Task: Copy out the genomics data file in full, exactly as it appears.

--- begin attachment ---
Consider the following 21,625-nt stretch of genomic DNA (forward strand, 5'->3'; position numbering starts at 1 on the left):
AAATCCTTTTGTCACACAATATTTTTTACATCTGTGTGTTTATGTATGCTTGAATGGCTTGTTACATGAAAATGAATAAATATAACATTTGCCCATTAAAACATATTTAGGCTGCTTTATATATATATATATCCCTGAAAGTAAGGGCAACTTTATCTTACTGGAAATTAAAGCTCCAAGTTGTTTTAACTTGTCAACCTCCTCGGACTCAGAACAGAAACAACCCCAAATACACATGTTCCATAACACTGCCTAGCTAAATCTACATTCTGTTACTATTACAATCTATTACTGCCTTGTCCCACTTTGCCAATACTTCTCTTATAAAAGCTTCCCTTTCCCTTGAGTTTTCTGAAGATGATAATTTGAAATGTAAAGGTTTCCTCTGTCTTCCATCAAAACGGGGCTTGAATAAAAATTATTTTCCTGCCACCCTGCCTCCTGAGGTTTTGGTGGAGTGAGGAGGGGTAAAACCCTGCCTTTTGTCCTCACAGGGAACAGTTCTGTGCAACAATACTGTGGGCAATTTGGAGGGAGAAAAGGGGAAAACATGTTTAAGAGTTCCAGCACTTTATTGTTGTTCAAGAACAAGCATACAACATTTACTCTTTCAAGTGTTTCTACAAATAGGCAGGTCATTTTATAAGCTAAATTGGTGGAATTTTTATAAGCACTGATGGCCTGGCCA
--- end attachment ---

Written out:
Consider the following 21,625-nt stretch of genomic DNA (forward strand, 5'->3'; position numbering starts at 1 on the left):
AAATCCTTTTGTCACACAATATTTTTTACATCTGTGTGTTTATGTATGCTTGAATGGCTTGTTACATGAAAATGAATAAATATAACATTTGCCCATTAAAACATATTTAGGCTGCTTTATATATATATATATCCCTGAAAGTAAGGGCAACTTTATCTTACTGGAAATTAAAGCTCCAAGTTGTTTTAACTTGTCAACCTCCTCGGACTCAGAACAGAAACAACCCCAAATACACATGTTCCATAACACTGCCTAGCTAAATCTACATTCTGTTACTATTACAATCTATTACTGCCTTGTCCCACTTTGCCAATACTTCTCTTATAAAAGCTTCCCTTTCCCTTGAGTTTTCTGAAGATGATAATTTGAAATGTAAAGGTTTCCTCTGTCTTCCATCAAAACGGGGCTTGAATAAAAATTATTTTCCTGCCACCCTGCCTCCTGAGGTTTTGGTGGAGTGAGGAGGGGTAAAACCCTGCCTTTTGTCCTCACAGGGAACAGTTCTGTGCAACAATACTGTGGGCAATTTGGAGGGAGAAAAGGGGAAAACATGTTTAAGAGTTCCAGCACTTTATTGTTGTTCAAGAACAAGCATACAACATTTACTCTTTCAAGTGTTTCTACAAATAGGCAGGTCATTTTATAAGCTAAATTGGTGGAATTTTTATAAGCACTGATGGCCTGGCCA